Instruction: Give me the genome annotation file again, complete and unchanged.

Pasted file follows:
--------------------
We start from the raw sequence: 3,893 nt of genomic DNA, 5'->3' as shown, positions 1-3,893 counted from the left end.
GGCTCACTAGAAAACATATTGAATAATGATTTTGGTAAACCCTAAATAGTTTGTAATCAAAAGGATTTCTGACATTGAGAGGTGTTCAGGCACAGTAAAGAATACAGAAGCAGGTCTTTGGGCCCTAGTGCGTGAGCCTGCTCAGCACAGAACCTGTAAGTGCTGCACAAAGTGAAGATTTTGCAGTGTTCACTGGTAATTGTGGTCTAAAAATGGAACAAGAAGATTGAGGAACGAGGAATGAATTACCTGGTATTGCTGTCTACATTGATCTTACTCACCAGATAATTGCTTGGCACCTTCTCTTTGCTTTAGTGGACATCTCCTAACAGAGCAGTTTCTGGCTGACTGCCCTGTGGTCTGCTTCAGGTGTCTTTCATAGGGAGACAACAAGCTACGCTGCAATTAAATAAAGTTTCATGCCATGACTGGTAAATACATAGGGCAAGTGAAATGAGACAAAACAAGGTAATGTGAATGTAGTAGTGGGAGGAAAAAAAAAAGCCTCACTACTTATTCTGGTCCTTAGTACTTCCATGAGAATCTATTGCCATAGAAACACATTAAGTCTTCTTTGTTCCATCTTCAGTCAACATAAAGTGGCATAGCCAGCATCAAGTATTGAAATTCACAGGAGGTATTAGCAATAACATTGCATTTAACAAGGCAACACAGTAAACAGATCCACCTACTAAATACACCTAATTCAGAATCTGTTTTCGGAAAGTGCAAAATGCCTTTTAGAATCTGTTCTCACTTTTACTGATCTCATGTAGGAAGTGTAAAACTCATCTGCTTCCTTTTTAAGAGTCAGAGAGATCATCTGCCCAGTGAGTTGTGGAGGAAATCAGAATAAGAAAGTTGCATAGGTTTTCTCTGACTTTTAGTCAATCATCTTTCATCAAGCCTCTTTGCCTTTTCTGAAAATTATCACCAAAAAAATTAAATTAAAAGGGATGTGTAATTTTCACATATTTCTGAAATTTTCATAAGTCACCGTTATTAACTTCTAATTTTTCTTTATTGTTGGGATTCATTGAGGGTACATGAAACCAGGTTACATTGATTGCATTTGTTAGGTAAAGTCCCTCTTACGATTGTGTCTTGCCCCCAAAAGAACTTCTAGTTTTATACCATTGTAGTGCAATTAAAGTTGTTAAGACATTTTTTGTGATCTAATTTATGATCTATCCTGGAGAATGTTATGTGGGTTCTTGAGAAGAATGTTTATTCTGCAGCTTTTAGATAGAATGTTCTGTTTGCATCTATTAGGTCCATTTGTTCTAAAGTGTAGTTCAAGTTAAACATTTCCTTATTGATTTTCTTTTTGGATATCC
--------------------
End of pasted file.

We start from the raw sequence: 3,893 nt of genomic DNA, 5'->3' as shown, positions 1-3,893 counted from the left end.
GGCTCACTAGAAAACATATTGAATAATGATTTTGGTAAACCCTAAATAGTTTGTAATCAAAAGGATTTCTGACATTGAGAGGTGTTCAGGCACAGTAAAGAATACAGAAGCAGGTCTTTGGGCCCTAGTGCGTGAGCCTGCTCAGCACAGAACCTGTAAGTGCTGCACAAAGTGAAGATTTTGCAGTGTTCACTGGTAATTGTGGTCTAAAAATGGAACAAGAAGATTGAGGAACGAGGAATGAATTACCTGGTATTGCTGTCTACATTGATCTTACTCACCAGATAATTGCTTGGCACCTTCTCTTTGCTTTAGTGGACATCTCCTAACAGAGCAGTTTCTGGCTGACTGCCCTGTGGTCTGCTTCAGGTGTCTTTCATAGGGAGACAACAAGCTACGCTGCAATTAAATAAAGTTTCATGCCATGACTGGTAAATACATAGGGCAAGTGAAATGAGACAAAACAAGGTAATGTGAATGTAGTAGTGGGAGGAAAAAAAAAAGCCTCACTACTTATTCTGGTCCTTAGTACTTCCATGAGAATCTATTGCCATAGAAACACATTAAGTCTTCTTTGTTCCATCTTCAGTCAACATAAAGTGGCATAGCCAGCATCAAGTATTGAAATTCACAGGAGGTATTAGCAATAACATTGCATTTAACAAGGCAACACAGTAAACAGATCCACCTACTAAATACACCTAATTCAGAATCTGTTTTCGGAAAGTGCAAAATGCCTTTTAGAATCTGTTCTCACTTTTACTGATCTCATGTAGGAAGTGTAAAACTCATCTGCTTCCTTTTTAAGAGTCAGAGAGATCATCTGCCCAGTGAGTTGTGGAGGAAATCAGAATAAGAAAGTTGCATAGGTTTTCTCTGACTTTTAGTCAATCATCTTTCATCAAGCCTCTTTGCCTTTTCTGAAAATTATCACCAAAAAAATTAAATTAAAAGGGATGTGTAATTTTCACATATTTCTGAAATTTTCATAAGTCACCGTTATTAACTTCTAATTTTTCTTTATTGTTGGGATTCATTGAGGGTACATGAAACCAGGTTACATTGATTGCATTTGTTAGGTAAAGTCCCTCTTACGATTGTGTCTTGCCCCCAAAAGAACTTCTAGTTTTATACCATTGTAGTGCAATTAAAGTTGTTAAGACATTTTTTGTGATCTAATTTATGATCTATCCTGGAGAATGTTATGTGGGTTCTTGAGAAGAATGTTTATTCTGCAGCTTTTAGATAGAATGTTCTGTTTGCATCTATTAGGTCCATTTGTTCTAAAGTGTAGTTCAAGTTAAACATTTCCTTATTGATTTTCTTTTTGGATATCC